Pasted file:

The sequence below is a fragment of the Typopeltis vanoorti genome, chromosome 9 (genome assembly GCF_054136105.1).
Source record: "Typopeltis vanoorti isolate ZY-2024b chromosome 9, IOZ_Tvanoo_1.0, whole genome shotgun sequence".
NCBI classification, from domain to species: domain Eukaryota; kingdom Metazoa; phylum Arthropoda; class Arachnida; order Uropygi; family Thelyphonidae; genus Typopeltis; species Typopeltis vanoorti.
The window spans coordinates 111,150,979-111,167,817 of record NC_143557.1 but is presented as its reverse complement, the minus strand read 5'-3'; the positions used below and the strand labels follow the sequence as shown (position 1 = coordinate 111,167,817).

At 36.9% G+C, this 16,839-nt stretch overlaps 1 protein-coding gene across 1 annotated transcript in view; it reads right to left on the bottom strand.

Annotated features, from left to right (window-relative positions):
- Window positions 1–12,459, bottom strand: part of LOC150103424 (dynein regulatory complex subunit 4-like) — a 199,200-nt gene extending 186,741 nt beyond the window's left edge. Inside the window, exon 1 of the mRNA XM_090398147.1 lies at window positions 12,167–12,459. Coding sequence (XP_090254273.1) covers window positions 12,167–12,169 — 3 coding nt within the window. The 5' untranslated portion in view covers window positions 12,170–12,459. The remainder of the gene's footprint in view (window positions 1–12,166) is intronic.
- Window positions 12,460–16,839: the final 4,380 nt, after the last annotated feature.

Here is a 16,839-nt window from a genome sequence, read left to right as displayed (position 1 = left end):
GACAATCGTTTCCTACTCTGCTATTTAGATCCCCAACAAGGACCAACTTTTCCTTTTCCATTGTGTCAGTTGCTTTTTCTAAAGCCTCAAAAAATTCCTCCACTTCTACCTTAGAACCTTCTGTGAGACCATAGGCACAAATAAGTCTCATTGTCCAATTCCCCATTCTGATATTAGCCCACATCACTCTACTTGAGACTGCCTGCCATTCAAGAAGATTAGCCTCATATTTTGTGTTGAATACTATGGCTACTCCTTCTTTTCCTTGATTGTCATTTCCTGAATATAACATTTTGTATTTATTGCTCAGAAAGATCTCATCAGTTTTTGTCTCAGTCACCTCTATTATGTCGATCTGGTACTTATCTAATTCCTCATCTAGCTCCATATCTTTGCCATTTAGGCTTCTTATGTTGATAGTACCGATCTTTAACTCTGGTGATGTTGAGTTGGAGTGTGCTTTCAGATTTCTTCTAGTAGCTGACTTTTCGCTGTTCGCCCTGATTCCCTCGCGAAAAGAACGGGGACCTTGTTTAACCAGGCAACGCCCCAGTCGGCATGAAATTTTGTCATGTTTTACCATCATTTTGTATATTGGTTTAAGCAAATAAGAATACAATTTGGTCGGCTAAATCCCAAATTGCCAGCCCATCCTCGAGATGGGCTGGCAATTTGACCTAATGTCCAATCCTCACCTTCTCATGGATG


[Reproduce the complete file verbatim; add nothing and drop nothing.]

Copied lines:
The sequence below is a fragment of the Typopeltis vanoorti genome, chromosome 9 (genome assembly GCF_054136105.1).
Source record: "Typopeltis vanoorti isolate ZY-2024b chromosome 9, IOZ_Tvanoo_1.0, whole genome shotgun sequence".
NCBI classification, from domain to species: domain Eukaryota; kingdom Metazoa; phylum Arthropoda; class Arachnida; order Uropygi; family Thelyphonidae; genus Typopeltis; species Typopeltis vanoorti.
The window spans coordinates 111,150,979-111,167,817 of record NC_143557.1 but is presented as its reverse complement, the minus strand read 5'-3'; the positions used below and the strand labels follow the sequence as shown (position 1 = coordinate 111,167,817).

At 36.9% G+C, this 16,839-nt stretch overlaps 1 protein-coding gene across 1 annotated transcript in view; it reads right to left on the bottom strand.

Annotated features, from left to right (window-relative positions):
- Window positions 1–12,459, bottom strand: part of LOC150103424 (dynein regulatory complex subunit 4-like) — a 199,200-nt gene extending 186,741 nt beyond the window's left edge. Inside the window, exon 1 of the mRNA XM_090398147.1 lies at window positions 12,167–12,459. Coding sequence (XP_090254273.1) covers window positions 12,167–12,169 — 3 coding nt within the window. The 5' untranslated portion in view covers window positions 12,170–12,459. The remainder of the gene's footprint in view (window positions 1–12,166) is intronic.
- Window positions 12,460–16,839: the final 4,380 nt, after the last annotated feature.

Here is a 16,839-nt window from a genome sequence, read left to right as displayed (position 1 = left end):
GACAATCGTTTCCTACTCTGCTATTTAGATCCCCAACAAGGACCAACTTTTCCTTTTCCATTGTGTCAGTTGCTTTTTCTAAAGCCTCAAAAAATTCCTCCACTTCTACCTTAGAACCTTCTGTGAGACCATAGGCACAAATAAGTCTCATTGTCCAATTCCCCATTCTGATATTAGCCCACATCACTCTACTTGAGACTGCCTGCCATTCAAGAAGATTAGCCTCATATTTTGTGTTGAATACTATGGCTACTCCTTCTTTTCCTTGATTGTCATTTCCTGAATATAACATTTTGTATTTATTGCTCAGAAAGATCTCATCAGTTTTTGTCTCAGTCACCTCTATTATGTCGATCTGGTACTTATCTAATTCCTCATCTAGCTCCATATCTTTGCCATTTAGGCTTCTTATGTTGATAGTACCGATCTTTAACTCTGGTGATGTTGAGTTGGAGTGTGCTTTCAGATTTCTTCTAGTAGCTGACTTTTCGCTGTTCGCCCTGATTCCCTCGCGAAAAGAACGGGGACCTTGTTTAACCAGGCAACGCCCCAGTCGGCATGAAATTTTGTCATGTTTTACCATCATTTTGTATATTGGTTTAAGCAAATAAGAATACAATTTGGTCGGCTAAATCCCAAATTGCCAGCCCATCCTCGAGATGGGCTGGCAATTTGACCTAATGTCCAATCCTCACCTTCTCATGGATG